Bolstering Asia ties, Putin watches military drills with China
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President Vladimir Putin attended large-scale military exercises on Tuesday involving China and several Russia-friendly countries, as Moscow seeks to strengthen partnerships in Asia in the face of Western sanctions.
Russia has found itself increasingly isolated as tensions between Moscow and Western capitals soared since Russia sent troops into pro-Western Ukraine on February 24.
Putin on Tuesday attended the Vostok-2022 manoeuvres that are being held in training grounds in Russia Far East and in the waters off its eastern coast, Kremlin spokesman Dmitry Peskov told local news agencies.
Putin was meeting with Defence Minister Sergei Shoigu and military chief of staff Valery Gerasimov at the Sergeyevsky military range and would later observe the final phase of the military exercises, Peskov was quoted as saying.
Similar drills were last held in 2018.
Putin's visit to Russia's Far East will continue on Wednesday in the port city of Vladivostok where he is expected to address the Eastern Economic Forum.
Over 5,000 people will be taking part in the four-day forum that kicked off on Monday with the largest delegation hailing from China, according to the Kremlin.
Li will become the highest-ranking Communist party politician to travel to the country since Moscow's military intervention in Ukraine.
- 'No limits' relationship -
"Russia-China relations of comprehensive partnership and strategic cooperation are developing progressively," the Kremlin said in a statement ahead of the meeting.
It also noted "China's balanced approach to the Ukraine crisis" and Beijing's "understanding" of the reasons behind Russia's offensive.
Beijing and Moscow have drawn closer in recent years, ramping up cooperation as part of what they call a "no limits" relationship, acting as a counterweight to the global dominance of the United States.
Beijing has refused to condemn Moscow's intervention in Ukraine and provided diplomatic cover by blasting Western sanctions and arms sales to Kyiv, heightening tensions between China and the West.
Tensions were further strained during the August visit of US House Speaker Nancy Pelosi to self-ruled, democratic Taiwan, which China considers its territory.
Moscow was in full solidarity with Beijing during the visit, with Putin accusing Washington of "destabilising" the world.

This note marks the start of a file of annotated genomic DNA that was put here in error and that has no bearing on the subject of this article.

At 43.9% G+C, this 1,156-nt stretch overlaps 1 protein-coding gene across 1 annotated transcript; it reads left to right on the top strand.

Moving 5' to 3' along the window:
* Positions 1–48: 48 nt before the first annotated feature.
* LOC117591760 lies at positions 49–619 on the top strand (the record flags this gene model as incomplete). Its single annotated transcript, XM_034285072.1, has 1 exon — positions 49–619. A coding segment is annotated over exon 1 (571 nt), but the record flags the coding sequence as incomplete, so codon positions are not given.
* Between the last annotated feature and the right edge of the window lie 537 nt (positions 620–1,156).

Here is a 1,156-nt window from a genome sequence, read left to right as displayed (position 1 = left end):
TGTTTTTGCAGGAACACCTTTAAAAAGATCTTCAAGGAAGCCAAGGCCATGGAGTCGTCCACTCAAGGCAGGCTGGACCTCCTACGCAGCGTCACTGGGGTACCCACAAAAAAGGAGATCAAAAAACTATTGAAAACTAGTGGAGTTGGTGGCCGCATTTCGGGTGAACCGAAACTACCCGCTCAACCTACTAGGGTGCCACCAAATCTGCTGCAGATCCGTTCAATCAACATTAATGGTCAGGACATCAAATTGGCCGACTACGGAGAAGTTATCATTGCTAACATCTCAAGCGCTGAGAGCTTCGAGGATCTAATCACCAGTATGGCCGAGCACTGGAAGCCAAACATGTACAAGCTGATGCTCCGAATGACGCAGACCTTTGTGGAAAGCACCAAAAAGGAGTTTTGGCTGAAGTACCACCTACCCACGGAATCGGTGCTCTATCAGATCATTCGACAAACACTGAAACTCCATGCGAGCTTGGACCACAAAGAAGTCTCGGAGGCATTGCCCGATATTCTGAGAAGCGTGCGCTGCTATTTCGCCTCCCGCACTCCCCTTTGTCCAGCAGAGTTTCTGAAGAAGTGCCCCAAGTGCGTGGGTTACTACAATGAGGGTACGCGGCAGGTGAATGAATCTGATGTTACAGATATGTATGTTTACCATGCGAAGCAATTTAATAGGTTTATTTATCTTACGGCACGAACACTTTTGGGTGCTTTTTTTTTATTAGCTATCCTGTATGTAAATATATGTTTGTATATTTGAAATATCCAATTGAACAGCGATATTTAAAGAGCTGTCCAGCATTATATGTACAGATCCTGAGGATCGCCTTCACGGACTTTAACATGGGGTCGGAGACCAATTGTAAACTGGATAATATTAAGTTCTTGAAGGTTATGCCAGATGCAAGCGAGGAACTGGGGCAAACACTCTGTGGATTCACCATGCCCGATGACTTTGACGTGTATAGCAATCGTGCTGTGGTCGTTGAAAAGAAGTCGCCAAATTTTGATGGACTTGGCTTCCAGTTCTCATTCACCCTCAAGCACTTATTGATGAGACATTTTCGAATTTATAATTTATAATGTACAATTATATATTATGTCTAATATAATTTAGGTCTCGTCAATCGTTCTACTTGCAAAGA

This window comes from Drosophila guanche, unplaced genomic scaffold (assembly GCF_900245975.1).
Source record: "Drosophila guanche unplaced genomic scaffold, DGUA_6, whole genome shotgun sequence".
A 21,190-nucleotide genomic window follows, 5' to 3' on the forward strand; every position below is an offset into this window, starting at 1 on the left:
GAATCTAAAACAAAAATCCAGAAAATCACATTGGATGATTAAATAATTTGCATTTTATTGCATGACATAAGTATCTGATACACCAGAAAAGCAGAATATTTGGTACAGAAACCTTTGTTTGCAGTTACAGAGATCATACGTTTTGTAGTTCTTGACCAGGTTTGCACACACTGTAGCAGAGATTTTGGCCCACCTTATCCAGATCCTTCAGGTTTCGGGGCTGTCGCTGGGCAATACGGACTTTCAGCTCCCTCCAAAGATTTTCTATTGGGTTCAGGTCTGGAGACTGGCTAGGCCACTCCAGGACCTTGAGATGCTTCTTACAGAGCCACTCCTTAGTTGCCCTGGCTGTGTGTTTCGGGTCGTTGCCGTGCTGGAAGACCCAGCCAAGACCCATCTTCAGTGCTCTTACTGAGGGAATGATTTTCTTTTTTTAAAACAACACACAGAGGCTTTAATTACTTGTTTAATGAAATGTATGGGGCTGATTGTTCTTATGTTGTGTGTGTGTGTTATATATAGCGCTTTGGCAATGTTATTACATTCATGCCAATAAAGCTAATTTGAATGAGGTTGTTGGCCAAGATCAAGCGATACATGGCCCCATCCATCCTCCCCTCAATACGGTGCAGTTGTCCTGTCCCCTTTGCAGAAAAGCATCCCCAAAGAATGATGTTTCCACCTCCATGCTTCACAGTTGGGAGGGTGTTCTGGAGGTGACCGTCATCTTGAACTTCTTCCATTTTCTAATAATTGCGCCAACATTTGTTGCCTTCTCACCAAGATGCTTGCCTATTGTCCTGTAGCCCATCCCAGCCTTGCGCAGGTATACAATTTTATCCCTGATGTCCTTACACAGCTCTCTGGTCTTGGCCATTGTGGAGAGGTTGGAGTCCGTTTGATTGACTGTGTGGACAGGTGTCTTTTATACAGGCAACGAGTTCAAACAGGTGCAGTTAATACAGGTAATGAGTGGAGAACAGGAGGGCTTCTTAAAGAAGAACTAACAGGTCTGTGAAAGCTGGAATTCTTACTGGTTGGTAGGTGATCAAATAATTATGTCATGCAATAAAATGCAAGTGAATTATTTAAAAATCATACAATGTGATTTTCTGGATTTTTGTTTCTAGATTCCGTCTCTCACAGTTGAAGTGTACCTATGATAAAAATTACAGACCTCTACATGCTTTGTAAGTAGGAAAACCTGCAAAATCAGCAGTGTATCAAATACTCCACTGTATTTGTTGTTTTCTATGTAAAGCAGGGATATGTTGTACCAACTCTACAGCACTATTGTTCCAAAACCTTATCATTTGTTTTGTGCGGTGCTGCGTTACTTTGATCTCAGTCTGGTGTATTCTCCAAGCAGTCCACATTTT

In a sign of further rapprochement, Russia announced Tuesday that China will be switching from US dollars to the national currencies of the two countries -- yuan and rubles -- to pay for deliveries of Russian natural gas.
The new payment system is "mutually beneficial" and will "become an excellent example for other companies", CEO of Russian energy giant Gazprom, Alexei Miller, said in a statement.
In response to Western sanctions, Russia has reduced gas deliveries to several European countries -- causing energy prices to soar -- and is seeking to boost deliveries to markets outside Europe.
Russia's largest bank Sberbank meanwhile announced Tuesday that it started issuing loans in Chinese yuan in response to a "strong demand" in Russia, the Interfax news agency reported.
At the economic forum, Putin was also expected to hold a bilateral meeting with Myanmar junta chief Min Aug Hlaing.
Russia and China have been accused of arming Myanmar's junta with weapons used to attack civilians since last year's coup.
Meanwhile in Moscow, Russia's Foreign Minister Sergei Lavrov, who had visited Myanmar and Cambodia in August, on Tuesday was hosting Thai counterpart Don Pramudwinai.
Later in the month, the Shanghai Cooperation Organisation (SCO) summit scheduled for September 15 and 16 in Uzbekistan could also become an opportunity for Moscow and Beijing to further cement ties.
The two leaders last met in Beijing in early February ahead of the Winter Olympics Games and days before Putin launched an offensive in Ukraine.